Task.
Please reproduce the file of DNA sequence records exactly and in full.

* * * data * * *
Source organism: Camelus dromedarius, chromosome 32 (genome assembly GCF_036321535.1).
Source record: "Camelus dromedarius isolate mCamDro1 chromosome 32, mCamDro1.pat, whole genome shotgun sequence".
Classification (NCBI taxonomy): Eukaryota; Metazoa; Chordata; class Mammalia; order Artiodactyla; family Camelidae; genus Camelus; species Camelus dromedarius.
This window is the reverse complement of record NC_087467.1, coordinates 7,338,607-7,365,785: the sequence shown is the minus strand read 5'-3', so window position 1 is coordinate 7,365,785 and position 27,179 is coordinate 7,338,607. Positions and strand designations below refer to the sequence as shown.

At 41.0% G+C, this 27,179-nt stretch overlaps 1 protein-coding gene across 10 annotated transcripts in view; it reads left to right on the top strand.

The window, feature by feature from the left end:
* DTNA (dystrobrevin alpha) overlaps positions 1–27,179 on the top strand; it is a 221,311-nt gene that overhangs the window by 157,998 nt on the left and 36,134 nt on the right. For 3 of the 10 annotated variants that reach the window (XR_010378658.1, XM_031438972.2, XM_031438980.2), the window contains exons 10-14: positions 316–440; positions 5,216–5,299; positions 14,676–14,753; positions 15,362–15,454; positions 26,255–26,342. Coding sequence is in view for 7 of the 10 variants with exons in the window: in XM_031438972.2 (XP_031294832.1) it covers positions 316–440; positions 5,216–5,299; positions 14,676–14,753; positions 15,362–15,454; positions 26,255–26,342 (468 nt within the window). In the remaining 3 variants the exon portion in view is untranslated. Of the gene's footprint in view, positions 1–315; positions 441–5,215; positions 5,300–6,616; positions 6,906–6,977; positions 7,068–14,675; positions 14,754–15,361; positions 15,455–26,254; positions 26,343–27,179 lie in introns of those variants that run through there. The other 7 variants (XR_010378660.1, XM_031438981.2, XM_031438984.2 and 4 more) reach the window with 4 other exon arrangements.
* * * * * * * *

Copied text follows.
Source organism: Camelus dromedarius, chromosome 32 (genome assembly GCF_036321535.1).
Source record: "Camelus dromedarius isolate mCamDro1 chromosome 32, mCamDro1.pat, whole genome shotgun sequence".
Classification (NCBI taxonomy): Eukaryota; Metazoa; Chordata; class Mammalia; order Artiodactyla; family Camelidae; genus Camelus; species Camelus dromedarius.
This window is the reverse complement of record NC_087467.1, coordinates 7,338,607-7,365,785: the sequence shown is the minus strand read 5'-3', so window position 1 is coordinate 7,365,785 and position 27,179 is coordinate 7,338,607. Positions and strand designations below refer to the sequence as shown.

At 41.0% G+C, this 27,179-nt stretch overlaps 1 protein-coding gene across 10 annotated transcripts in view; it reads left to right on the top strand.

The window, feature by feature from the left end:
* DTNA (dystrobrevin alpha) overlaps positions 1–27,179 on the top strand; it is a 221,311-nt gene that overhangs the window by 157,998 nt on the left and 36,134 nt on the right. For 3 of the 10 annotated variants that reach the window (XR_010378658.1, XM_031438972.2, XM_031438980.2), the window contains exons 10-14: positions 316–440; positions 5,216–5,299; positions 14,676–14,753; positions 15,362–15,454; positions 26,255–26,342. Coding sequence is in view for 7 of the 10 variants with exons in the window: in XM_031438972.2 (XP_031294832.1) it covers positions 316–440; positions 5,216–5,299; positions 14,676–14,753; positions 15,362–15,454; positions 26,255–26,342 (468 nt within the window). In the remaining 3 variants the exon portion in view is untranslated. Of the gene's footprint in view, positions 1–315; positions 441–5,215; positions 5,300–6,616; positions 6,906–6,977; positions 7,068–14,675; positions 14,754–15,361; positions 15,455–26,254; positions 26,343–27,179 lie in introns of those variants that run through there. The other 7 variants (XR_010378660.1, XM_031438981.2, XM_031438984.2 and 4 more) reach the window with 4 other exon arrangements.